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You can now download 900 hours of Andrew Weatherall DJ mixes

Superfans have spent years collecting the mixes, which span 1988-2020

  • Seb Wheeler
  • 24 February 2020
You can now download 900 hours of Andrew Weatherall DJ mixes

You can now download 900 hours of Andrew Weatherall DJ mixes thanks to the fine work of a cadre of superfans who have collected together studio mixes, live recordings and radio shows spanning 1988-2020.

The Weatherdrive is a Google Drive folder containing sub folders that span the length of Weatherall's mainstream DJ career, starting in 1988 when he would have been 25 and busy becoming one of London's foremost acid house DJs and scene provocateurs thanks to his involvement with the Boy's Own fanzine, in which he wrote under the nom de plume The Outsider.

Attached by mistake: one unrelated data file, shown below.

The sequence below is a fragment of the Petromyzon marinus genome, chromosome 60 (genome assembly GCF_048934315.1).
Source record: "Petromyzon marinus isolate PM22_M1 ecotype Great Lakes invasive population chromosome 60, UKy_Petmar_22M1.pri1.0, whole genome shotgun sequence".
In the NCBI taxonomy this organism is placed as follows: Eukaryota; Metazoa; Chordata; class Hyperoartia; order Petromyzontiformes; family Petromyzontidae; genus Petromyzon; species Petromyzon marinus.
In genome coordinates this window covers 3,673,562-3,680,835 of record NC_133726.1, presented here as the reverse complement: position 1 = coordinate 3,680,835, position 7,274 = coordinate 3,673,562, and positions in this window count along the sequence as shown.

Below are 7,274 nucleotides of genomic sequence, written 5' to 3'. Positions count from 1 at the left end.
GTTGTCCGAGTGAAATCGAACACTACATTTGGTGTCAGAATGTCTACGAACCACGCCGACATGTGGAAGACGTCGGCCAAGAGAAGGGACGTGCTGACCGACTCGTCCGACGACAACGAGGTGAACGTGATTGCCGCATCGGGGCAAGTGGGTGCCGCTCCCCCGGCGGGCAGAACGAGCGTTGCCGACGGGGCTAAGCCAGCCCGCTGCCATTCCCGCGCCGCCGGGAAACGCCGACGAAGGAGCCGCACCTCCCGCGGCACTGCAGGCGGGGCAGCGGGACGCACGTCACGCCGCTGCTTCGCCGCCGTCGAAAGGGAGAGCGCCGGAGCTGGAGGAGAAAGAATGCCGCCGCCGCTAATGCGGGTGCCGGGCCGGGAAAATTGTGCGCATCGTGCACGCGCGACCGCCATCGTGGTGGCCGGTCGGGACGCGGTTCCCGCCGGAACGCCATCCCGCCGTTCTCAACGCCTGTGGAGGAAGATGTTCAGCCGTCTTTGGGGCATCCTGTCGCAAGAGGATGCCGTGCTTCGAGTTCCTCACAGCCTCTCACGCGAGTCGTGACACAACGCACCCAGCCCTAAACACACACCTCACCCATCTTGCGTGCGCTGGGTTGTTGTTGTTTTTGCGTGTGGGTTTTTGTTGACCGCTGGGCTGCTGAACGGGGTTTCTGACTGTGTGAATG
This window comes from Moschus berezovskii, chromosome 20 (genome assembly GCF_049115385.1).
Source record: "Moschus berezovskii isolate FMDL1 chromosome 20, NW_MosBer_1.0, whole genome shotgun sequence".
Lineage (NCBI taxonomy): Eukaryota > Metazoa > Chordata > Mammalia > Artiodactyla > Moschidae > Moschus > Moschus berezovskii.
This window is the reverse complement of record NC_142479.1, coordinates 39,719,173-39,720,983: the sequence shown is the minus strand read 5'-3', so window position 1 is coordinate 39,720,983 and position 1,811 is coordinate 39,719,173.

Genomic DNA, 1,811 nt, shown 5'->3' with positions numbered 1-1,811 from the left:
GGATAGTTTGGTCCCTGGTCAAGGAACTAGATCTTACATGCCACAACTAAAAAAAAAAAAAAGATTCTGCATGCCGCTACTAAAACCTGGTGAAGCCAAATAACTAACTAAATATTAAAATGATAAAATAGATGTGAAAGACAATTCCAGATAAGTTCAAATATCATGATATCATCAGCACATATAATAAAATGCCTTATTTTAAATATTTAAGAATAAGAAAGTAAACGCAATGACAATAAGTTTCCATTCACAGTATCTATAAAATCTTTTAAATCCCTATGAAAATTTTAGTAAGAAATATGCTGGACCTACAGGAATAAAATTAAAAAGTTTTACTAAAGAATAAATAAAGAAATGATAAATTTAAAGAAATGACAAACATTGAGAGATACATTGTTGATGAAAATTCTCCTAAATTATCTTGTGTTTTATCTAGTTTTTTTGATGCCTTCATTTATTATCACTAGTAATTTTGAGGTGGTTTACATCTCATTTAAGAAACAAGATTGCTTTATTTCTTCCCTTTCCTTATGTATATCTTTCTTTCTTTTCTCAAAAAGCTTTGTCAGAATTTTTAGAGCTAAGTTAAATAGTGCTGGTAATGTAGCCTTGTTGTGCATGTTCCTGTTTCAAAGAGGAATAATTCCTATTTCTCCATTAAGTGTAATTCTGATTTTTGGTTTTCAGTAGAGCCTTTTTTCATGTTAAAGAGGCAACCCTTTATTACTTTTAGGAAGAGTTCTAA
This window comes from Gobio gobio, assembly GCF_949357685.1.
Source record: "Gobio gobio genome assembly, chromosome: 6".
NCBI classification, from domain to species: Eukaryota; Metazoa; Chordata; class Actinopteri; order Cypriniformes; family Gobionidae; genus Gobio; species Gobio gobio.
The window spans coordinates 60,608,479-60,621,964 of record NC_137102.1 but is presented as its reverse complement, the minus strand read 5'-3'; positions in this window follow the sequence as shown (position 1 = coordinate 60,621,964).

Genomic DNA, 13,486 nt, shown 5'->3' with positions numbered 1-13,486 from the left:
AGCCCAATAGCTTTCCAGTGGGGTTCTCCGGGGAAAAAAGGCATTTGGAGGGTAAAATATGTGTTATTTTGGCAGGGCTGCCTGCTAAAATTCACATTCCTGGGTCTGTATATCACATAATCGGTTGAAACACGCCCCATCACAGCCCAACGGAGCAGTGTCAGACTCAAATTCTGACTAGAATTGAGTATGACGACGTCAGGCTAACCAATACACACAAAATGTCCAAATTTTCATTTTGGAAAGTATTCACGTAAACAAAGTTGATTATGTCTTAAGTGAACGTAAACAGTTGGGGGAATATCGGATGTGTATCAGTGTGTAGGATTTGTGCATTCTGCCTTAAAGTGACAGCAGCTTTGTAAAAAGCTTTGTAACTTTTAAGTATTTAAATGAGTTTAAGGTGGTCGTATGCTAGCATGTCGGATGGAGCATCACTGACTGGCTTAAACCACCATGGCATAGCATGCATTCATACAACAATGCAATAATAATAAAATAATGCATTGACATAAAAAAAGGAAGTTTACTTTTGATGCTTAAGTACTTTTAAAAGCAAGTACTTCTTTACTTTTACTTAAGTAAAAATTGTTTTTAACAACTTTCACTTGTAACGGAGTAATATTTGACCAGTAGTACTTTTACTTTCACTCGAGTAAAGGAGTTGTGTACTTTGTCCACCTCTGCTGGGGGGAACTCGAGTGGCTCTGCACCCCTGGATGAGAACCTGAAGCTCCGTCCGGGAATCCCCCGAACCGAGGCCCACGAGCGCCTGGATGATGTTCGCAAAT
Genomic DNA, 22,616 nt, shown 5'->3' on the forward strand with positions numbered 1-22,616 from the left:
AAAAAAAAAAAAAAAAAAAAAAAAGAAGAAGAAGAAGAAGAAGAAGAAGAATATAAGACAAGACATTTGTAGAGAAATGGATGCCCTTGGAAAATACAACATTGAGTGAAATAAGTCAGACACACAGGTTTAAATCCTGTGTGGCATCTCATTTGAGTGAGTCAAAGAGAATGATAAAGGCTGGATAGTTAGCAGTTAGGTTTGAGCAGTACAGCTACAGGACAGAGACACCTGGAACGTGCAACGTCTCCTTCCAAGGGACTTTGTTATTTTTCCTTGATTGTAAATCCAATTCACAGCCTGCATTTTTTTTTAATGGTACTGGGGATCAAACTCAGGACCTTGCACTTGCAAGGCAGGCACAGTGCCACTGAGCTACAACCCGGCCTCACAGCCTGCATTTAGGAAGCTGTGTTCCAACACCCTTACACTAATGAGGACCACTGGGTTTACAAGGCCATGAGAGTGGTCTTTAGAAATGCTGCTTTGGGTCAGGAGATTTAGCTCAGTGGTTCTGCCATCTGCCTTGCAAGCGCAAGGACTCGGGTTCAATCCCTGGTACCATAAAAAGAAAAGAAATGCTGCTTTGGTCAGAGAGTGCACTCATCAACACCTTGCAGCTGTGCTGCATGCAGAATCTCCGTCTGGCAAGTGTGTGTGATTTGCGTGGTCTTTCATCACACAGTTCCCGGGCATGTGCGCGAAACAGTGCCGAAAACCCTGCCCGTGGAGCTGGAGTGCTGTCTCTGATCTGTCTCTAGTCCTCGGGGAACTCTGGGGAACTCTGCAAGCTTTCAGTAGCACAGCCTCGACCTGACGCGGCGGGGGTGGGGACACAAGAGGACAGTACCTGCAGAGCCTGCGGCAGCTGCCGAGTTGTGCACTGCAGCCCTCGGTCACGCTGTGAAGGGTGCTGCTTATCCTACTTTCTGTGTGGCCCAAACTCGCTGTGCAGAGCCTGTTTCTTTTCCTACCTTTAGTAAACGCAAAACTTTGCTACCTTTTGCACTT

The first folder, 1988-1994, contains recordings of Weatherall's Sabresonic radio show on a newly legal Kiss FM as well as sets from parties held across the UK, including legendary venues Cream in Liverpool and Lakota in Bristol, when he was enjoying his first wave of fame and breaking out of the London bubble.

Read this next: Andrew Weatherall: A sonic revolutionary and free spirit

In a classic feature with Mixmag in 1992, he said: "To be honest I enjoy playing outside London a lot more because you're shattering pre-conceptions and playing to a different set of people each week. I've just come back from Belfast and I've never seen anything like it since Shoom. It wasn't drug orientated, just pure natural energy and a lack of cynicism.

"If you travel round the country you're only playing places like Manchester or Leeds perhaps once a month, so theoretically no one will get bored and l enjoy it. I was always the kid that as soon as he got a new record went round his mate's house and was like 'what do you think of this'. Now I'm just doing it, but to more people and getting paid handsomely for it!"